But, the French City, was order from chaos. The clean and open hot sunshine broke away from the dark and confined places of dark incense, mystery, and outbreaks of typhus. The empty streets had cars of all vintage parked here and there. No one allowed street parking by night, it was too unsafe. No one came out to water the burning pavement, there was no foot traffic in front of the kebab place hidden down the alley, the place where the elderly man lights up his hash pipe with the same fire he cooks your dog.. ahem, goat… kebabs….
I was told the pool was closed due to the health inspector saying something was growing in the pump. It didn’t matter, I was asking him only as a joke since the pool area had a strange carpeting around it and the only people milling about were the usual rape-y contractors from out of town. Clearly the man from India had not spent enough time in our country to learn our double speak. You say, “We are refreshing the pool area as part of our regular maintenance regime. I am sorry for the inconvenience, would you like our 800 number in order to fill out a brief survey?” The rest of the hotel smelled like every other humid and artificially ventilated cheep mattress and plastic wallpaper place I had ever stayed in roadside America. The city I was at for what it was worth was a strip drawn in the sand and filled in with cement and light up letters, most of which were M. I was running the line, so to speak. That is, if one does not consider that along the way each side was filled to capacity with all sort of roadside America and then suburbia-style habitations, each the same in its own way. Signs snapped at my eyes, distracted me more than any text message could ever. Specials, all-you-can-fucking-eat-man, car repair dude where is your car, nightly rates for day trippers, all manner of lit up clothing, shoes, ticky tacky it-titty bitty bitsy with larger signs, beacons calling the attention of drivers who had long ago given up looking at the road ahead of them. The signs reached to the sky only bested by the power poles and occasional Frankentree the signs pumped light out of the deep dark rich coal wrested from the asshole of some mountain or scooped up when said mountain was lobotomized and the coal poured into one of our “clean” reactors-energy-thingys.
I was in…. Omaha. Right on the edge of what was left of the city. Or perhaps I was in Sioux City, next to the construction for the new Hard Rock casino… not the part on the Iowa side but the Sioux City in Nebraska. The strip malls and fast food places all the same, save for a few regional variations. Each road I drove on, a line pointing at coordinates of the globe, the far off to sister cities and economic free zones taking me from hotel to Pancake House to Waffle World to City Transfer Station and Dog Pounding Taco Zone. Pushed away, tucked up the rivers of light and plastic, the residential districts were safely off the main road, shut off by gates or just large signs advertizing clever marketing names like Fox Run or Coonswallow Brook, Coney Island Whitefish Stream or Complex Derivative Default Swap Acres or whatever forest or field was leveled in order to build a cul-d-sac cluster of fine McHomes and populated with underwater mortgages and angry fat guys yelling at their Play Stations. Except for the places there should be a four-way stop rather than a flashing yellow light, some lanes that really needed to be 45 rather than 35 MPH, everything was rational and measured.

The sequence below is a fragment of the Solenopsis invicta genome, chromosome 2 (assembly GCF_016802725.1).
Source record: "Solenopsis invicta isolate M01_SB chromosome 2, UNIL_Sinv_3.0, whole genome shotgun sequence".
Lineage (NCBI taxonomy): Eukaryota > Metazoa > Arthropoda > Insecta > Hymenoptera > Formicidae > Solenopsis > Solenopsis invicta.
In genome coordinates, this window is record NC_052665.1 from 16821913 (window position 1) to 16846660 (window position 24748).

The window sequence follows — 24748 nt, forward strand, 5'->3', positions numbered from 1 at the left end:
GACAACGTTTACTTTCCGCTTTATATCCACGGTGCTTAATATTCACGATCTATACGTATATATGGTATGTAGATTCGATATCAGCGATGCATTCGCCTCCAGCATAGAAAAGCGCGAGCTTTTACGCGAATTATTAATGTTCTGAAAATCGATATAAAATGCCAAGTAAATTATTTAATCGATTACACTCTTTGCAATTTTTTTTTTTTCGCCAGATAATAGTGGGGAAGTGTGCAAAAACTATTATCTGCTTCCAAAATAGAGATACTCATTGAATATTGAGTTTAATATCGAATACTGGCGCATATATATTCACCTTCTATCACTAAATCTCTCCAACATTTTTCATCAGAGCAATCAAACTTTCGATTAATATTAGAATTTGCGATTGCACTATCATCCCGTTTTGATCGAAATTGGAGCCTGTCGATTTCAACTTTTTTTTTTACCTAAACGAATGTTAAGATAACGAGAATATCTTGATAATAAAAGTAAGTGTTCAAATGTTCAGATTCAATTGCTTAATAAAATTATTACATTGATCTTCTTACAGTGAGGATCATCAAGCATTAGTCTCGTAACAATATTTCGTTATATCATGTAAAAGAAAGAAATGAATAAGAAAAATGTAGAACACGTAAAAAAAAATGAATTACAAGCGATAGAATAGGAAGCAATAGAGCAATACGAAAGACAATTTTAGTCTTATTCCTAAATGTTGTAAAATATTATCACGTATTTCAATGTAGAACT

The spaces marked for parking were marked, the handicapped spaces placarded. The cops were there too, ensuring that speed limits, as the sign said, were strictly enforced. Everyone has their hand out in some new and rational way.
The New City is outside of Albany, NY. Outside of Smithtown. Attached to Birmingham. Sucking off of Ottumwa. Bleeding Anytown USA dry as those Pied Noirs oppressed and pushed the people into their quarters and sectors. The New City is colonial. We have been captured, our land occupied, our landscape is sold to us as part of the American dream but it is not. There is nothing American about it. The happy pigs eating hot dogs in neon, the $64 a night places with festering pools, the Doughnut Shake Hut Taco Wigglies nothing but a foreign force by an elite who are more than satisfied to create the Geography of Nowhere because their wealth has allowed them to rise above borders and nations and be international, to create their own countries that exist anywhere their money can land.
I was told the city was dirty. The people of the city were thieves. Crooks and liars. I was told that we were not to speak of the princes. Nor the elderly king. Not even in whispers. The wreckage of the colonial was now just another part of the city, the old and twisted fortress area, the unplanned and unkempt port and remaining docks. I was told to press further in, to the center of the country since there I would find the “real people” the “real country” which had not been touched by the French Cities, by the hand of greed and modern want, by the plastic bags and chairs that blew about and hung in the cacti, by the grabbing hands and slurs against foreigners. The real people loved new comers, since they had yet to be hurt by them.
Our New City is everywhere. Even in the interior. From the top of the hill I could see and endless pulse of blood, the red tail lights the white headlamps. On each side, eternally, the Steak-O-Cow, Auto Moon Unit, Gas-N-Buzz Off, and Everything for One Dollar Except The Things That Are More places were lit up, their light reflecting off the sky. I stopped the car at a traffic light. Cameras watch me. Perhaps the French are watching too.
photo (11)